Starting on October 5, this fall’s GPU Technology Conference (GTC) will run continuously for five days, across seven time zones. The conference will showcase the latest breakthroughs in AI, as well as many other GPU technology interest areas.
Here’s a preview of some of the AI sessions at GTC.
A Deep Dive into the Merlin Recommendation Framework: Recommender systems are driving the growth of online giants. Now, with the NVIDIA Merlin application framework and GPU acceleration they’re becoming accessible to everyone. Tune in to learn more about Merlin, GPU-accelerated recommendation framework that scales to datasets and user/item combinations of arbitrary size.
Winning the 2020 RecSys Challenge with Kaggle Grandmasters: Tune in to learn about NVIDIA’s 1st place solution in the RecSys Challenge 2020, which focused on the prediction of Twitter user behavior. The 200 million tweet dataset required significant computation to preprocess, feature engineer, and train. In this session they’ll share how they accelerated the training pipeline entirely on GPUs.
Accelerating AI Workflows with NGC: AI is going mainstream and is quickly becoming pervasive in every industry. To learn more on how to overcome the challenges of developing and deploying AI applications with NGC, join us for our session at GTC.
Building NLP Solutions with NGC Models and Containers on Google Cloud AI Platform: This session will cover a variety of topics, including: leveraging GPU-optimized NVIDIA NGC containers and pre-trained AI models for a variety of use cases; using the custom container feature on Google Cloud AI Platform; fine-tuning a pre-trained BERT model with custom data using automatic mixed precision on NVIDIA Tensor Cores; optimizing inference with NVIDIA TensorRT; and deploying inference at scale with NVIDIA Triton Inference Server.
How the Revolution of Natural Language Processing Is Changing How Companies Understand Text: Text is central to both individual lives and companies. Natural language processing has had its limits, from keyword-based to linguistic approaches. But recently, NLP has made more progress than any other field in machine learning. Due to better compute, large & open text datasets, and transformers, models like BERT and other similarly-architected transformer models have elevated the state of the art. The emergence of libraries like Transformers and Tokenizers by Hugging Face have empowered companies to adopt these new models faster than ever, making these libraries some of the fastest growing open-source products to date.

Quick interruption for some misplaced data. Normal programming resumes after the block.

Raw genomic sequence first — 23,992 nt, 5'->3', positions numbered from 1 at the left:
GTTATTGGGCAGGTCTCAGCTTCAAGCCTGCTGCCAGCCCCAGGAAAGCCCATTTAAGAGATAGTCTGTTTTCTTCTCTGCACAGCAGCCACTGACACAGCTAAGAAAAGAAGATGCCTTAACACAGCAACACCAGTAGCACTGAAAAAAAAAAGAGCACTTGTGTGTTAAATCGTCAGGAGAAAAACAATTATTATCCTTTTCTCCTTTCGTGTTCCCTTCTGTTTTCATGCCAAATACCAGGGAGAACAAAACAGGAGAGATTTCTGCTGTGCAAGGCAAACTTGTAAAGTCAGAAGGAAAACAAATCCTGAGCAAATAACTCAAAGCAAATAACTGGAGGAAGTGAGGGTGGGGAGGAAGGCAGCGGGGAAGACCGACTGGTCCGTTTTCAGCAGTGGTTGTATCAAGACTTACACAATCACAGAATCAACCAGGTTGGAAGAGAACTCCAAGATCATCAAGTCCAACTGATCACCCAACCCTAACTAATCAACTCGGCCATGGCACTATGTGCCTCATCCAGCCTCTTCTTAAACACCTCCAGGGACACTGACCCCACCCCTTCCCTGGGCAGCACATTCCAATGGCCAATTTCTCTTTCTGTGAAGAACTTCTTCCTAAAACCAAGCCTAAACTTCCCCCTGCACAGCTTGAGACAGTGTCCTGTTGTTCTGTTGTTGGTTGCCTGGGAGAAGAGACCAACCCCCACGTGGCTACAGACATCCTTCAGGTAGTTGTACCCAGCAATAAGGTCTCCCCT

Learning from Language and Interaction with Human Players in Minecraft: CraftAssist is a research program aimed at building an assistant that can collaborate with human players in the sandbox construction game, Minecraft. Its scientific meta-goal is to facilitate the study of agents that can complete tasks specified through dialogue and learn from interactions with players. We’ll talk about the tools and platform that allow players to interact with agents and record those interactions, as well as the data we’ve collected. We’ll also describe an initial agent from which users can iterate. The platform is intended to support the study of agents that are fun to interact with and useful for tasks specified and evaluated by human participants. To encourage the AI research community to use the CraftAssist platform for their own experiments, we’ve open-sourced the framework, baseline assistant, tools, and data we used to build it.
GPT-3: Language Models are Few-Shot Learners: Humans can generally perform a new language task from just a few examples or simple instructions – something that NLP systems still largely struggle to do. We’ll present and discuss GPT-3, an autoregressive language model with 175 billion parameters, which is 10x more than any previous non-sparse language model, and show that it demonstrates strong few-shot learning, sometimes even reaching competitiveness with prior state of the art fine-tuning approaches. We’ll explore GPT-3’s range of abilities on tasks such as translation, question-answering, and arithmetic, and show examples of GPT-3’s often surprising successes and failures.